Anneeth helped me to remember that respect for all life and commitment to equity and justice begins with remembering to be gentle with ourselves, with an acknowledgement of our own right to be. She has inspired me to filter out the toxic and surround myself with the positive energy of solid, reliable people. For her courage, for her good humor in the face of uncertainty, and for her compassion toward me and many, many others — I dedicate this album of Gil Scott-Heron and Brian Jackson, words written in blood and fire and sung with a commitment to change worthy of her. For your friendship.
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Gil Scott-Heron & Brian Jackson
From South Africa to South Carolina

1. Johannesburg 4:52
2. A Toast To The People 5:47
3. The Summer Of ’42 4:42
4. Beginnings (The First Minute Of A New Day) 6:23
5. South Carolina (Barnwell) 3:45
6. Essex 9:17
7. Fell Together 4:30
8. A Lovely Day 3:29
9. South Carolina (Barnwell) (Live) 6:29
10. Save The Children (Live) 4:23
11. Johannesburg (Live) 11:14
12. Let Me See Your I.D.

* note: The sound quality on this TVT “remaster” is, unfortunately, an abomination. It doesn’t take an engineer’s ear to notice the life has been sucked out of a lot of this wonderful music — listen to drummer Bob Adam’s cymbal work on the song ‘Beginnings.’ Notice how his cymbal hits have no sustain whatsover? That’s not natural. Notice the weird sounding digital artifacts and distortion. That’s not natural either. Both are the result of sloppy analog-to-digital conversion and indiscriminate use of Dolby noise reduction to the analog tapes. Somebody got paid to fuck up the music like that. Thankfully the content of this record is strong enough to help you not notice so much.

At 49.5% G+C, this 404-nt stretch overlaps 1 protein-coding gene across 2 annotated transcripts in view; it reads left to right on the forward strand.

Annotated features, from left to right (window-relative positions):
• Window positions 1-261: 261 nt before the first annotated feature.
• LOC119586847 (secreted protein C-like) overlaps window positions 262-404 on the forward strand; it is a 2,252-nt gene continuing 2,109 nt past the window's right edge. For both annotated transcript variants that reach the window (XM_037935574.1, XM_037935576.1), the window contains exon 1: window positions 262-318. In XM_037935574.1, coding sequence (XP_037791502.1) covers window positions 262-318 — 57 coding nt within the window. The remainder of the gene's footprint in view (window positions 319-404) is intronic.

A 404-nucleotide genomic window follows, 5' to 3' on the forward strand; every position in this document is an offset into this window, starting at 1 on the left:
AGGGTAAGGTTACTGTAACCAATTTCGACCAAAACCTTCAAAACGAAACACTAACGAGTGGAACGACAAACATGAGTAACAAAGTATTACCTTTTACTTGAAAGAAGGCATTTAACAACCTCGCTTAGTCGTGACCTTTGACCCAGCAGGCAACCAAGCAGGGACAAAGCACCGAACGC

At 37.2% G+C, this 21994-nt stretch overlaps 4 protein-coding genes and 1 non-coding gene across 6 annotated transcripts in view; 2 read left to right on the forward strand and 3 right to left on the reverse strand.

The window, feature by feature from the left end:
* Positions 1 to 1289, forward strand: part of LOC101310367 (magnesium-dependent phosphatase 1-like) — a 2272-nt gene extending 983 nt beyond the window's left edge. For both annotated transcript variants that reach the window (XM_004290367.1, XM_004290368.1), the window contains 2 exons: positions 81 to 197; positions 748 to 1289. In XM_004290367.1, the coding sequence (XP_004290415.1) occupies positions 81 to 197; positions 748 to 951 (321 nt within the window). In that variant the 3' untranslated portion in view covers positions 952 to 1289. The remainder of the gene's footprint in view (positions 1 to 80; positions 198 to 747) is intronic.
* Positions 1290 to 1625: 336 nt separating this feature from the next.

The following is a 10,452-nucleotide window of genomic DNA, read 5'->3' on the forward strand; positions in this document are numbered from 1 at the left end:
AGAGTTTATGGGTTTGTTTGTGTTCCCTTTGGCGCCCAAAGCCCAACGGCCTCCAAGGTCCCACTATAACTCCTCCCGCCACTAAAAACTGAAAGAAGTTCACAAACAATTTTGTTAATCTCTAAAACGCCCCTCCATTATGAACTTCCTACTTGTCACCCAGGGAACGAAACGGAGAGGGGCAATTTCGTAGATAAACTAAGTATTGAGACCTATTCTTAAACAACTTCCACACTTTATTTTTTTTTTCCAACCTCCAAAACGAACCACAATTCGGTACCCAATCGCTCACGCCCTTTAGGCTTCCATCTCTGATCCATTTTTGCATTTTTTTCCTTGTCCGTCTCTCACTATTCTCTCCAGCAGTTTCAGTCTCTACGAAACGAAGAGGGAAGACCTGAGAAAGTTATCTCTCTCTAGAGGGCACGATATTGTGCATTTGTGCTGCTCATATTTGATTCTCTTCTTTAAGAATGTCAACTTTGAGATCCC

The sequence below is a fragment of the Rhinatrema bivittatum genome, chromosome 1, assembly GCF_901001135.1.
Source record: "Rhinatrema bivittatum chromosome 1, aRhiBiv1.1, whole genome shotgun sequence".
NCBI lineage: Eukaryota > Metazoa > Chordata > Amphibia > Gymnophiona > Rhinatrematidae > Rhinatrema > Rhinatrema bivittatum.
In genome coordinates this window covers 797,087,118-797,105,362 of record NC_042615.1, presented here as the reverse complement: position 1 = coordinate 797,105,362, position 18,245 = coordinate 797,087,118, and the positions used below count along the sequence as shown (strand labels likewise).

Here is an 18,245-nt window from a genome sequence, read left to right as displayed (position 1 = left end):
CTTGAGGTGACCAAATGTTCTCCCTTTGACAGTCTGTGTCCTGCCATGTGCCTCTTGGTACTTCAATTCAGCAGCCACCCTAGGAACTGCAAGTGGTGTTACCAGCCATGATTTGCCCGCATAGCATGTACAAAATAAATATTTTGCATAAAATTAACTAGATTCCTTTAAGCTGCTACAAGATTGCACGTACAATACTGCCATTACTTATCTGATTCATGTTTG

Review by Ron Wynn

The collaboration between Gil Scott-Heron and Brian Jackson was now a formal one, as they were issuing albums as a team. This was their second duo project to make the pop charts, and it included anti-nuclear and anti-apartheid themes, plus less political, more autobiographical/reflective material like “Summer of ’42,” “Beginnings (The First Minute of a New Day),” and “Fell Together.” Scott-Heron was now a campus and movement hero, and Jackson’s production and arranging savvy helped make his albums as arresting musically as they were lyrically.

Gil-Scott Heron pulled few punches on this powerful 1975 release, his second effort with the Midnight Band. The jazz here (“Summer of ’42,” “Essex”) is hard, flint-edged stuff, dipped in funk and Latin percussion. The ballads (“Beginnings,” “A Lovely Day”) are pretty, and the lyrics (especially on “A Toast to the People”) are potent. The Clash’s Mick Jones, a fan of Scott-Heron’s, once told Rolling Stone that “people would rather dance than fight wars,” but “Johannesburg” and the nuclear-power-protesting “South Carolina (Barnwell)” prove you can do both at the same time. Bonus tracks include live versions of the latter as well as the in-your-face anthem “Let Me See Your I.D.” from the 1985 Sun City project. –Michael Ruby

Eugene McDaniels – Headless Heroes of the Apocalypse (1971) VBR

No time for a personalized review today but this one has been in the cue for a while and its about time I shared it. Heavenly and heavily minor-key dissonant cluster chord funk soul-jazz with bitingly droll lyrics, how can you go wrong? this It’s a lot of fun, you shouldn’t miss this! I would upload my vinyl copy of the follow up, ‘Outlaw’ but I have no time for a vinyl rip for the next… few years or so. Anyone who wants to contribute it, leave a message.